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Honey, I Shrunk My Homebrew: Details to Address When World-Building

This week I consumed two seemingly unrelated pieces of media that got my creative juices flowing around the concept of homebrewing in Dungeons and Dragons, Pathfinder, or the like.

The first was Numbers 13:18-20 in which Moses dispatches some scouts to Canaan with the following orders:

See what the land is like and whether the people who live there are strong or weak, few or many. What kind of land do they live in? Is it good or bad? What kind of towns do they live in? Are they unwalled or fortified? How is the soil? Is it fertile or poor? Are there trees in it or not?


In other words, Moses was like, “Tell me all about this world on the other side of the river! I want details!”

The second piece of media was 1989’s Honey, I Shrunk the Kids which, in my opinion, did an excellent job of thinking through Moses’ questions (though surely not directly) when the kids finds themselves wandering through the jungle of their overgrown backyard while they were a fraction of the size of an ant.

As they try to make their way back to the Szalinski residence, they discover a whole new world brimming with detail and life! Everything from topography to “natural” events and creepy crawlies.

The epic trek from the Szalinski’s curbside trashcan to their back porch provides us with all sorts of attention to detail that will serve any homebrew effort extremely well.


You gotta have a map, of course! And the internet aboundeth with unique ways of generating your maps (here’s one of my favorite methods). We’ve even written about it a time or two. But more than having established boundaries and biomes, maps give us the opportunity to give a world character.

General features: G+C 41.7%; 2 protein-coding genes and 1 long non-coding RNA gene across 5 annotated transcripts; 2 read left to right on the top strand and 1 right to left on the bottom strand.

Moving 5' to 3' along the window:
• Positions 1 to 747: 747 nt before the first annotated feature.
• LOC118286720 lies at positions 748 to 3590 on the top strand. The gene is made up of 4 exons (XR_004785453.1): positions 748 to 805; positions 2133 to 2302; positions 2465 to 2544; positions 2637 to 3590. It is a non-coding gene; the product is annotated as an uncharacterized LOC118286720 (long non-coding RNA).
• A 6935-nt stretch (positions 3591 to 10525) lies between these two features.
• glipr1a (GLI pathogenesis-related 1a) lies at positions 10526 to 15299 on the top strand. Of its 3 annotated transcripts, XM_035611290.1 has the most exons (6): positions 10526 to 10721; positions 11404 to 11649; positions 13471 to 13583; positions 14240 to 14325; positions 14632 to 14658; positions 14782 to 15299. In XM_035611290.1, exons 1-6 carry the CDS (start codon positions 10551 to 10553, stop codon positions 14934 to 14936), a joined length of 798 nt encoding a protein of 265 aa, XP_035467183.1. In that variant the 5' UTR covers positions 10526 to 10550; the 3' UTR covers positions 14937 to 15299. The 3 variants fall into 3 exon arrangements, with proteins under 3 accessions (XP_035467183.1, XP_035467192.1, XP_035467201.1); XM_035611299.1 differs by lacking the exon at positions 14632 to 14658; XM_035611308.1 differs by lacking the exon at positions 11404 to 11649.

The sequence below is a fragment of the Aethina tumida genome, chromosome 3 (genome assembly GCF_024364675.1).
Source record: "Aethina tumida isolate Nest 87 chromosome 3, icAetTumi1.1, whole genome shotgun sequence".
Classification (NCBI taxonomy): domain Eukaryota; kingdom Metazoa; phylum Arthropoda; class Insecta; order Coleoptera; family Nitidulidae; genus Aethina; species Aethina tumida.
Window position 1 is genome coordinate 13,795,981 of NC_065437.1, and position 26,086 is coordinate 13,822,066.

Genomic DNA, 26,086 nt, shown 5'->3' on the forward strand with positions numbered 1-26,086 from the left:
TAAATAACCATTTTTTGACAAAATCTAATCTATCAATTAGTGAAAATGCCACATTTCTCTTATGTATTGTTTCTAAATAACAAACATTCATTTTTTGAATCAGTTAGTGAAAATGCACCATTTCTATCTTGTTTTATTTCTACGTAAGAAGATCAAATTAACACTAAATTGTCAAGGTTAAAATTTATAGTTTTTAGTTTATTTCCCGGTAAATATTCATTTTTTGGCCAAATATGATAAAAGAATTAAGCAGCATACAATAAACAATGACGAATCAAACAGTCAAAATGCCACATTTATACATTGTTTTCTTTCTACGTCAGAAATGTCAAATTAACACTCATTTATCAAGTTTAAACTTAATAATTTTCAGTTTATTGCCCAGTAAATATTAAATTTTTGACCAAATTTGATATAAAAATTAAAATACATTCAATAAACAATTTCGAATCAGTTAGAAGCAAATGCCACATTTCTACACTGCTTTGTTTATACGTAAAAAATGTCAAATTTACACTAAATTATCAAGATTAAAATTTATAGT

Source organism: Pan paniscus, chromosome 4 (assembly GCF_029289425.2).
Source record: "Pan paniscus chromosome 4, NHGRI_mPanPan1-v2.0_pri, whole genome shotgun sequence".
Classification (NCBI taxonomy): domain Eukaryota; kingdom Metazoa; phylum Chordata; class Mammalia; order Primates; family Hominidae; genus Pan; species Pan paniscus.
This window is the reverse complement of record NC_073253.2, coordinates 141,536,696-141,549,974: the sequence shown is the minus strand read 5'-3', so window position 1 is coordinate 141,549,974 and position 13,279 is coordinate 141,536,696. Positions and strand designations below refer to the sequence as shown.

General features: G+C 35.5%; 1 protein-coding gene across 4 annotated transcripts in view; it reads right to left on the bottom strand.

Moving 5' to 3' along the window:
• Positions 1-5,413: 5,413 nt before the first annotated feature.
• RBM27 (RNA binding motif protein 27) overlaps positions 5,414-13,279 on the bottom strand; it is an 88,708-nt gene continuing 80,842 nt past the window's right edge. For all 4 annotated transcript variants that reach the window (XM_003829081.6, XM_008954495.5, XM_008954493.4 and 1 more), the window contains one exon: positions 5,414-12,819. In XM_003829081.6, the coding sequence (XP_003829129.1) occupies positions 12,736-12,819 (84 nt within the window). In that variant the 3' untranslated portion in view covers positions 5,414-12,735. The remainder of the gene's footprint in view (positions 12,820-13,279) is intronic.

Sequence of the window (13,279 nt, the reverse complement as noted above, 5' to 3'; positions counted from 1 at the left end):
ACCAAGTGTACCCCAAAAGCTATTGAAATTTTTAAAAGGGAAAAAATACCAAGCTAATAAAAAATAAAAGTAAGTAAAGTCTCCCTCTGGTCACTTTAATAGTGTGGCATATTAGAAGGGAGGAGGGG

In Honey, I Shrunk the Kids, the teens spend a lot of time wandering through a veritable forest of towering, uncut grass. But they also have questions raised about the source of a mysterious river (one of them joking that it could be a stream of dog pee for all they know) and stumble into underground tunnels that were formed by earthworms.

You get to provide not only the topography itself, but the reasons for its current state. Sure, tectonic plates are a fine way to explain how your mountain range came to be…but wouldn’t it be far more interesting to pivot from geology to mythology for its cause? And who (or what) is responsible for the cave systems in your world? Not everything has to have a non-traditional explanation, but keep an eye out for features that could have a bit of lore beneath their surfaces.

Your map is imperative, but it can also be so much more than a tool by which the characters navigate. It can also tell a story.


Another really neat trick Honey, I Shrunk the Kids pulled is populating the backyard with notable landmarks both familiar and new to the kids. At one point the Szalinski kids are able to determine their exact whereabouts in their backyard by noting that they were at the bottom of a certain piece of flagstone. Familiar; something they would have included on a map of their backyard when at their regular height.

But the map they might have drawn to define the landscape while microscopic would have included a few other notable landmarks like the creme-filled cookie, the LEGO brick, or the discarded cigarette; things you can’t possibly see from the bird’s eye view.

I think you could play with this in a couple of different ways:

  • Including landmarks that are visible on your “bird’s eye view” map will naturally draw the attention of your players. They’ll have questions about what it is at minimum and their presence alone immediately establishes them as a points of interest that will likely be explored during your campaign.